(AP Photo/J. Scott Applewhite) (AP Photo/J. Scott Applewhite)

Finally, reauthorization of the Violence Against Women Act (VAWA), which passed the Senate two weeks ago with a bipartisan majority,  passed the House today, 286 to 138. The law, first championed by then-Sen. Joe Biden (D-Del.) in 1994, expands protections for immigrants, lesbian couples and Native American women. President Obama said today that he would sign it “as soon as it hits my desk.”

Before the end of the last Congress, negotiations stalled over the Native American provision. That is, giving tribal courts limited authority to prosecute non-Native Americans accused of domestic violence, sexual assault and other crimes against Native American women on Indian reservations. As I wrote last December, under the old VAWA, a non-Native American man who beats up, sexually assaults or even kills a Native American woman on tribal land would basically get away with it because tribal courts do not have jurisdiction to prosecute non-Indian defendants. In addition, federal and state law enforcement have limited resources to pursue cases and might be hours away from a reservation.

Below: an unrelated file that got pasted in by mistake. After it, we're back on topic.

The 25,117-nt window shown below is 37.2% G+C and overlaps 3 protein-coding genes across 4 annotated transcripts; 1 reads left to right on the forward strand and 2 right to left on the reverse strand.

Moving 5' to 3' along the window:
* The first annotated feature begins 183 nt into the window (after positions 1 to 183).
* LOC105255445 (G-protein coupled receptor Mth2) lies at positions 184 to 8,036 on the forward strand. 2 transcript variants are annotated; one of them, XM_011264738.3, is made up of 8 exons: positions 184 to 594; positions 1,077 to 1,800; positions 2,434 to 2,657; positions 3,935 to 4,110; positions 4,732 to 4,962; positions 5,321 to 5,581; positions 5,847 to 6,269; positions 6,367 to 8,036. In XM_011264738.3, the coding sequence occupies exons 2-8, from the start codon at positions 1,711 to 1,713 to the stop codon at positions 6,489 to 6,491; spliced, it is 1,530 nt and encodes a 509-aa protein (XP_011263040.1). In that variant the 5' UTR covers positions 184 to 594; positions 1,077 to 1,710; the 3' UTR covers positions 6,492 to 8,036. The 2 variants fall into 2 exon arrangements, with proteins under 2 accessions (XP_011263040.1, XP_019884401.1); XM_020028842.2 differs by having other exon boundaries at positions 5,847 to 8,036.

According to a powerful op-ed by Louise Erdrich for the New York Times this week, “Tribal courts had such jurisdiction until 1978, when the Supreme Court ruled that they did not have inherent jurisdiction to try non-Indians without specific authorization from Congress.” The result has been, according to a 2010 Government Accountability Office report on “Department of Justice Declinations of Indian Country Criminal Matters,” that 67 percent of those criminal matters declined by DOJ were sexual abuse and related cases.

With a new VAWA about to become law, an outrageous quirk in our legal system will be fixed. No longer will non-Native American men be able to assault or murder Native American woman without the fear of prosecution. The law that perverted justice in favor of rapists and murderers is now back in balance.

Follow Jonathan Capehart on Twitter.

Jonathan Capehart is a member of the Post editorial board and writes about politics and social issues for the PostPartisan blog.